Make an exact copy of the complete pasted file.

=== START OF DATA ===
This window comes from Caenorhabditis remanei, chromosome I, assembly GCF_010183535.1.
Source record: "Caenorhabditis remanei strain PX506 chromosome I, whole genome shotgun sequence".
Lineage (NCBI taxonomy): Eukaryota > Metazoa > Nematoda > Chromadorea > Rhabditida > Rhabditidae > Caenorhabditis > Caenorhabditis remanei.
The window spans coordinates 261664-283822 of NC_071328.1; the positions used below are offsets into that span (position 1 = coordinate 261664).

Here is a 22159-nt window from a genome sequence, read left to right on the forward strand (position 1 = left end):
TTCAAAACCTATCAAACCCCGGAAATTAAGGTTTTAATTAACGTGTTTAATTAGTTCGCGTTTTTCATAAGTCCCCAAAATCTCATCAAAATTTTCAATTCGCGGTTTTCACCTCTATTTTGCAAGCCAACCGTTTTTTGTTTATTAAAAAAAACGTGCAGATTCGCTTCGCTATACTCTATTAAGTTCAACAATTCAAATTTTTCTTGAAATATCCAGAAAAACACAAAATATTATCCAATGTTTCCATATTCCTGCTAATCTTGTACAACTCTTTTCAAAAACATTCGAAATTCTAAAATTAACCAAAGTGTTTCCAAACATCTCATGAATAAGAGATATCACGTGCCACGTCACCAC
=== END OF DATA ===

This window comes from Caenorhabditis remanei, chromosome I, assembly GCF_010183535.1.
Source record: "Caenorhabditis remanei strain PX506 chromosome I, whole genome shotgun sequence".
Lineage (NCBI taxonomy): Eukaryota > Metazoa > Nematoda > Chromadorea > Rhabditida > Rhabditidae > Caenorhabditis > Caenorhabditis remanei.
The window spans coordinates 261664-283822 of NC_071328.1; the positions used below are offsets into that span (position 1 = coordinate 261664).

Here is a 22159-nt window from a genome sequence, read left to right on the forward strand (position 1 = left end):
TTCAAAACCTATCAAACCCCGGAAATTAAGGTTTTAATTAACGTGTTTAATTAGTTCGCGTTTTTCATAAGTCCCCAAAATCTCATCAAAATTTTCAATTCGCGGTTTTCACCTCTATTTTGCAAGCCAACCGTTTTTTGTTTATTAAAAAAAACGTGCAGATTCGCTTCGCTATACTCTATTAAGTTCAACAATTCAAATTTTTCTTGAAATATCCAGAAAAACACAAAATATTATCCAATGTTTCCATATTCCTGCTAATCTTGTACAACTCTTTTCAAAAACATTCGAAATTCTAAAATTAACCAAAGTGTTTCCAAACATCTCATGAATAAGAGATATCACGTGCCACGTCACCAC